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Why Does My Horse Stumble
 By Winniefield Park   •   24th Nov 2017   •   1,532 views   •   0 comments


We all stumble sometimes, and thatís perfectly normal. So it follows that our horses are going to take a misstep now and then. They have twice as many legs as we do after all. The occasional trip up isnít something to be worried about. But, if a horse stumbles often, there is probably a reason behind it that isnít just about a moment of sloppy footwork. Stumbling is a problem that needs to be solved because it can put you in a dangerous spot when you ride. You donít want your horse stumbling just as it approaches a jump. If youíre trail riding, you want a horse that is sure-footed for the safest ride. A stumble is all it took for dressage rider Courtney King-Dye to fall and receive a life-changing head injury.

If your horse is very young, and youíve just started riding it, stumbling isnít uncommon. A young horse isnít as strong or balanced as a horse that knows how to carry a rider. Young horses trip because they are having a hard time adjusting to carrying themselves, and a rider at the same time. Time and careful conditioning will help this with this problem.

This is true of horses that are mature, but out of condition. An older horse may know how to carry itself, but if it gets tired, it might start tripping. My own horse, at the end of a schooling session, will start stumbling in the hind end as her muscles get fatigued. A horse that is unmotivated might stumble too, and will need to be kept moving forward and picking up its feet.

Conformation has a big effect on how your horse travels. Horses that dish, or paddle because theyíre legs arenít straight may stumble because of it. Although you canít change a mature horseís conformation, your farrier may be able to help you out a little, with balanced trims and sensible shoeing that can help your horse travel straighter. Itís important to keep these horses fit and carrying its rider well.

Saddle fit can affect a lot of things, and your horseís way of going is one of them. A horse that is girthed very tightly, or is very uncomfortable because the saddle fits poorly may stumble frequently. If your horse is hollowing out its back to get away from pain, or holding itself stiffly in any way it will affect how it travels.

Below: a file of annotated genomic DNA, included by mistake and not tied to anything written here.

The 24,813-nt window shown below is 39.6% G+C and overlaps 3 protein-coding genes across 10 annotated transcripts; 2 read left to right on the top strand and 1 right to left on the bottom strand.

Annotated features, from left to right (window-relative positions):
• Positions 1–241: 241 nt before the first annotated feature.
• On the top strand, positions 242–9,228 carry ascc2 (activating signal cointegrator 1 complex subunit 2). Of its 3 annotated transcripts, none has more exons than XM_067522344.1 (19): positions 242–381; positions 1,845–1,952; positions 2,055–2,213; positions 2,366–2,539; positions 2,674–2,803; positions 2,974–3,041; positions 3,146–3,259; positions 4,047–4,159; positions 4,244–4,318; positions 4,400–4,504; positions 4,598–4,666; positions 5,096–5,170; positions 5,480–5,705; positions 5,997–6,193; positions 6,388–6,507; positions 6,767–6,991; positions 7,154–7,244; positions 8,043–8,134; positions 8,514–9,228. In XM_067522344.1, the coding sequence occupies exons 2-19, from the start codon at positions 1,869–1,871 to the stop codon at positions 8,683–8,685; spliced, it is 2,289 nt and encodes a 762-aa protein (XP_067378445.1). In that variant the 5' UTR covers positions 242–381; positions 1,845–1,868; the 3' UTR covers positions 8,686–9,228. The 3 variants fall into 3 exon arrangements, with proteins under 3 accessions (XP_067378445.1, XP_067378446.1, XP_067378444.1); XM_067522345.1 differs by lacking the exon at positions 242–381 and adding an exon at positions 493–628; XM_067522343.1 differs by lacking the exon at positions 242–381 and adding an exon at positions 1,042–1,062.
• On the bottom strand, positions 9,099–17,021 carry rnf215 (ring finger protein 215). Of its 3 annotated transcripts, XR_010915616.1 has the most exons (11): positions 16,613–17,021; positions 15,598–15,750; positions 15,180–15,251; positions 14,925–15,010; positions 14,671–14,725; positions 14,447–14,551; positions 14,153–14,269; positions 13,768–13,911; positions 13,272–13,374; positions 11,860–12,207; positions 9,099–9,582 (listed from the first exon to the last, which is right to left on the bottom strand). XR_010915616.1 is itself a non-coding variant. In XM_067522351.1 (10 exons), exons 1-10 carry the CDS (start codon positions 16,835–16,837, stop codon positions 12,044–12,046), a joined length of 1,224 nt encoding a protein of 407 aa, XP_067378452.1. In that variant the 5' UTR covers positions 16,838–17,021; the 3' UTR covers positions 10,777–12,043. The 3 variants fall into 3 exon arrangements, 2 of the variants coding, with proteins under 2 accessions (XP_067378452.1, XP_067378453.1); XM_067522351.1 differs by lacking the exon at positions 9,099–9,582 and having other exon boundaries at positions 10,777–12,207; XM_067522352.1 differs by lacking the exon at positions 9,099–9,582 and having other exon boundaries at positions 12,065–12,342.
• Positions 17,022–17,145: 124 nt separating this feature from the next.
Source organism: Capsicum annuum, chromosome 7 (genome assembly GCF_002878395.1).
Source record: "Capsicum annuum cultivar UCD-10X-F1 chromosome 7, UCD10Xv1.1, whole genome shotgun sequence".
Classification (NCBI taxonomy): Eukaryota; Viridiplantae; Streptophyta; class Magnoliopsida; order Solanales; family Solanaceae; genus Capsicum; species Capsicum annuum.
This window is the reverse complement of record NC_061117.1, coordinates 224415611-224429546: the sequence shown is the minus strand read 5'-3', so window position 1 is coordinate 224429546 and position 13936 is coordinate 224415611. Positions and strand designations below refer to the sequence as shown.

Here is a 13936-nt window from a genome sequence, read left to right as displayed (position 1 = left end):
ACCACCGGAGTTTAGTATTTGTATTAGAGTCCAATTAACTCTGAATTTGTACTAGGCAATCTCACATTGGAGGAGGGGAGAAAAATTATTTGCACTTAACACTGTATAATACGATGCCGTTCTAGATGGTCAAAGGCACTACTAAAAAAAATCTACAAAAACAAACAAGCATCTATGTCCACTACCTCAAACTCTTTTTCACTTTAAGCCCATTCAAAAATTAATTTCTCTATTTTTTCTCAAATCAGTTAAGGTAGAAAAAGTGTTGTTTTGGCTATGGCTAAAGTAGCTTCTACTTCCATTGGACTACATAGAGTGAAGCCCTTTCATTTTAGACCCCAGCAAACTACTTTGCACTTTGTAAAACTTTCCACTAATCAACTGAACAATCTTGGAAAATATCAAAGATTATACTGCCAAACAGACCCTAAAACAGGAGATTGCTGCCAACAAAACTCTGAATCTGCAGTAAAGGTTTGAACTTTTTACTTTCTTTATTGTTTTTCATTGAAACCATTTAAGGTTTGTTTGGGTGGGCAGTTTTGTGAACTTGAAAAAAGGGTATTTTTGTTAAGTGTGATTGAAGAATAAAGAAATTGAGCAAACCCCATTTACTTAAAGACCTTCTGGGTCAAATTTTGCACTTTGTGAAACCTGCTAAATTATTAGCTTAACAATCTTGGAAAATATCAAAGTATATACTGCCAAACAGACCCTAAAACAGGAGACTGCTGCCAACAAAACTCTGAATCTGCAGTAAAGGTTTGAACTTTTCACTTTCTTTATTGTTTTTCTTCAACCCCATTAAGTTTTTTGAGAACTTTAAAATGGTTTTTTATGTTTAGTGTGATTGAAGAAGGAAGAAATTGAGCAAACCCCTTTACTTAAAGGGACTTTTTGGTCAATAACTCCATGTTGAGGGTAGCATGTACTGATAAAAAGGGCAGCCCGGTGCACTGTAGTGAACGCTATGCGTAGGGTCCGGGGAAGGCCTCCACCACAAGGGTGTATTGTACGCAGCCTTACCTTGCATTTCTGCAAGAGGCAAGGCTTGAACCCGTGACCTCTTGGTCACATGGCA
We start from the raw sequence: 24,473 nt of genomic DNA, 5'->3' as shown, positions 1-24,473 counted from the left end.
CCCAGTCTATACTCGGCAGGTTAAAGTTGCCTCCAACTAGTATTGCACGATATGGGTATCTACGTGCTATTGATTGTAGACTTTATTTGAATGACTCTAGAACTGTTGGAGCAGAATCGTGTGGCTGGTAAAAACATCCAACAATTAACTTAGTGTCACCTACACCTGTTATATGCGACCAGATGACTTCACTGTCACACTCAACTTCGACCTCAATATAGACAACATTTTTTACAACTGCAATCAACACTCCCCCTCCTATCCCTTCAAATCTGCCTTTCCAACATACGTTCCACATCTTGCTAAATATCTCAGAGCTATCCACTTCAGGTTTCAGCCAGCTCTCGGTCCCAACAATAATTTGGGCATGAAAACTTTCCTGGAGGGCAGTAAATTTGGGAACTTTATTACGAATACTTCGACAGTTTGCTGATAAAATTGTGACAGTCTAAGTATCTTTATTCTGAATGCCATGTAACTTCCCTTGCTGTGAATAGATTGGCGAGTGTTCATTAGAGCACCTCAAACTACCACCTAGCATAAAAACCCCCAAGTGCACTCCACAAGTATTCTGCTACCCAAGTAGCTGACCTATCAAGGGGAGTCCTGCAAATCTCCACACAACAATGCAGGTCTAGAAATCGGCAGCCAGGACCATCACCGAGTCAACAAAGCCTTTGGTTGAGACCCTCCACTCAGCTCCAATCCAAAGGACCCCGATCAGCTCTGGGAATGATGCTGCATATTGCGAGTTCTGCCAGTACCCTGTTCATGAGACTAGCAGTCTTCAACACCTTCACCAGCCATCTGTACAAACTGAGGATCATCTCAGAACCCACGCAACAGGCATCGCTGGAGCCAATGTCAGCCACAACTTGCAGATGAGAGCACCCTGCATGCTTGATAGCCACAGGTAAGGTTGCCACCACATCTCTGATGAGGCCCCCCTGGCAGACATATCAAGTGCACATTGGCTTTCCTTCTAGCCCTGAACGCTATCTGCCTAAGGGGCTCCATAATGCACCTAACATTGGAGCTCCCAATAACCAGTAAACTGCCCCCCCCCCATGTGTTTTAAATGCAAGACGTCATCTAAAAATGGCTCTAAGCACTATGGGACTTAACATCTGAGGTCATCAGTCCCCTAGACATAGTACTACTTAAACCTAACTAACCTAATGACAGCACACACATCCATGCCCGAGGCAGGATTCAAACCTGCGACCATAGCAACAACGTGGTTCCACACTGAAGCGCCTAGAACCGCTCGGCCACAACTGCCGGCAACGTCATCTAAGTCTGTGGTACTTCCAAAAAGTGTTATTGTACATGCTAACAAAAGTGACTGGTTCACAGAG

The rider can cause a horse to stumble too. A rider that causes that horse to travel inverted - with its back hollowed out and head up means the horse isnít able to balance itself well. Or a rider that is unbalanced can cause a horse to stumble. A few lessons can help a rider figure out how to help their horse carry them with more ease.

Wearing shoes that are too big can cause anyone to trip. So keep your horseís hooves trimmed so their toes donít get too long. A balanced trim will help keep a horse from tripping over their own feet. Changes in farrier work can cause problems too, such as a change in the angles your horse is trimmed at, and the type and weight of shoes the horse is wearing

There are a few physical problems a horse can develop that may make it stumble frequently. A horse that is losing its eyesight may stumble more often. Eyesight problems might stem from cataracts, Ďmoon blindnessí, infections and other things that affect eye health.

Stumbling can be one of the symptoms of a disease like arthritis and navicular, and conditions like ring bone or side bones. Or, neurological conditions like wobbler syndrome and EPM can cause tripping too. Sweeny, a condition more often seen in driving horses than riding horses, causes muscle atrophy under pressure points caused by the harness. This can lead to vague lameness and tripping.
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